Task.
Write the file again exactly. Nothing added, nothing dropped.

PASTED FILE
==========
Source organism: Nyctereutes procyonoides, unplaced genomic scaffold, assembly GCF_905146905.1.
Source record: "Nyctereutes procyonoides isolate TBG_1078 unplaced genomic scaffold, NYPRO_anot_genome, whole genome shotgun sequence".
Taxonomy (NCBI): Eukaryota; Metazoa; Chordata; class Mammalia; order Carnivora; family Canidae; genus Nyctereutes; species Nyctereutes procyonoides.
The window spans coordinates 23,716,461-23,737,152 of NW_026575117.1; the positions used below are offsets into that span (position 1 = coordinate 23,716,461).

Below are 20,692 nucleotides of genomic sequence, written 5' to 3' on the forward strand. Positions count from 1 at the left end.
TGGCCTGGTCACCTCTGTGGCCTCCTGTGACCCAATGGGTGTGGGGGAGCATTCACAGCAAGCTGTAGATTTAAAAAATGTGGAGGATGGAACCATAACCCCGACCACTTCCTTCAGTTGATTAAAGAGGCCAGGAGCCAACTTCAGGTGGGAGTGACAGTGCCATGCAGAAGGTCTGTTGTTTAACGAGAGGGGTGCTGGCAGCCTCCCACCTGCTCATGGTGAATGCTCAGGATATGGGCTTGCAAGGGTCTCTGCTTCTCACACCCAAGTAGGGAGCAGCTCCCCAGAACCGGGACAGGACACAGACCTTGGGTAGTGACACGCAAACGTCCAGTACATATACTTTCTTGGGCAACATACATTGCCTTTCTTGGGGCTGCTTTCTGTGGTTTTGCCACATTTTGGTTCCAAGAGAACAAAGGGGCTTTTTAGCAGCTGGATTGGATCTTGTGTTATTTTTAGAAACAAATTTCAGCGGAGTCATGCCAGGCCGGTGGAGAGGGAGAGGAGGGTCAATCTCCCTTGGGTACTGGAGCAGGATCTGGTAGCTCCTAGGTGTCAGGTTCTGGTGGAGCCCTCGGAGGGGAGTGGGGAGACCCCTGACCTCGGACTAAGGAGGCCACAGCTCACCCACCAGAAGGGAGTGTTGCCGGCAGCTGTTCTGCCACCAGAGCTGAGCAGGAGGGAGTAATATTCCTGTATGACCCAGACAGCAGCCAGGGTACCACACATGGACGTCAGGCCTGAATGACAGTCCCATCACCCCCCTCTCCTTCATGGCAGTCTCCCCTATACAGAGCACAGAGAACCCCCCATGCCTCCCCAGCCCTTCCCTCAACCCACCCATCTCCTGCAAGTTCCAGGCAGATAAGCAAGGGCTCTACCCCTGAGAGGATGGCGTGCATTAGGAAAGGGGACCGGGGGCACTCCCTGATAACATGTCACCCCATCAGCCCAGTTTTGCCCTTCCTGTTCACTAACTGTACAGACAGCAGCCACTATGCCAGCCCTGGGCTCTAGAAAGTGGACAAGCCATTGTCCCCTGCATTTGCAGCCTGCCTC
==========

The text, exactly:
Source organism: Nyctereutes procyonoides, unplaced genomic scaffold, assembly GCF_905146905.1.
Source record: "Nyctereutes procyonoides isolate TBG_1078 unplaced genomic scaffold, NYPRO_anot_genome, whole genome shotgun sequence".
Taxonomy (NCBI): Eukaryota; Metazoa; Chordata; class Mammalia; order Carnivora; family Canidae; genus Nyctereutes; species Nyctereutes procyonoides.
The window spans coordinates 23,716,461-23,737,152 of NW_026575117.1; the positions used below are offsets into that span (position 1 = coordinate 23,716,461).

Below are 20,692 nucleotides of genomic sequence, written 5' to 3' on the forward strand. Positions count from 1 at the left end.
TGGCCTGGTCACCTCTGTGGCCTCCTGTGACCCAATGGGTGTGGGGGAGCATTCACAGCAAGCTGTAGATTTAAAAAATGTGGAGGATGGAACCATAACCCCGACCACTTCCTTCAGTTGATTAAAGAGGCCAGGAGCCAACTTCAGGTGGGAGTGACAGTGCCATGCAGAAGGTCTGTTGTTTAACGAGAGGGGTGCTGGCAGCCTCCCACCTGCTCATGGTGAATGCTCAGGATATGGGCTTGCAAGGGTCTCTGCTTCTCACACCCAAGTAGGGAGCAGCTCCCCAGAACCGGGACAGGACACAGACCTTGGGTAGTGACACGCAAACGTCCAGTACATATACTTTCTTGGGCAACATACATTGCCTTTCTTGGGGCTGCTTTCTGTGGTTTTGCCACATTTTGGTTCCAAGAGAACAAAGGGGCTTTTTAGCAGCTGGATTGGATCTTGTGTTATTTTTAGAAACAAATTTCAGCGGAGTCATGCCAGGCCGGTGGAGAGGGAGAGGAGGGTCAATCTCCCTTGGGTACTGGAGCAGGATCTGGTAGCTCCTAGGTGTCAGGTTCTGGTGGAGCCCTCGGAGGGGAGTGGGGAGACCCCTGACCTCGGACTAAGGAGGCCACAGCTCACCCACCAGAAGGGAGTGTTGCCGGCAGCTGTTCTGCCACCAGAGCTGAGCAGGAGGGAGTAATATTCCTGTATGACCCAGACAGCAGCCAGGGTACCACACATGGACGTCAGGCCTGAATGACAGTCCCATCACCCCCCTCTCCTTCATGGCAGTCTCCCCTATACAGAGCACAGAGAACCCCCCATGCCTCCCCAGCCCTTCCCTCAACCCACCCATCTCCTGCAAGTTCCAGGCAGATAAGCAAGGGCTCTACCCCTGAGAGGATGGCGTGCATTAGGAAAGGGGACCGGGGGCACTCCCTGATAACATGTCACCCCATCAGCCCAGTTTTGCCCTTCCTGTTCACTAACTGTACAGACAGCAGCCACTATGCCAGCCCTGGGCTCTAGAAAGTGGACAAGCCATTGTCCCCTGCATTTGCAGCCTGCCTC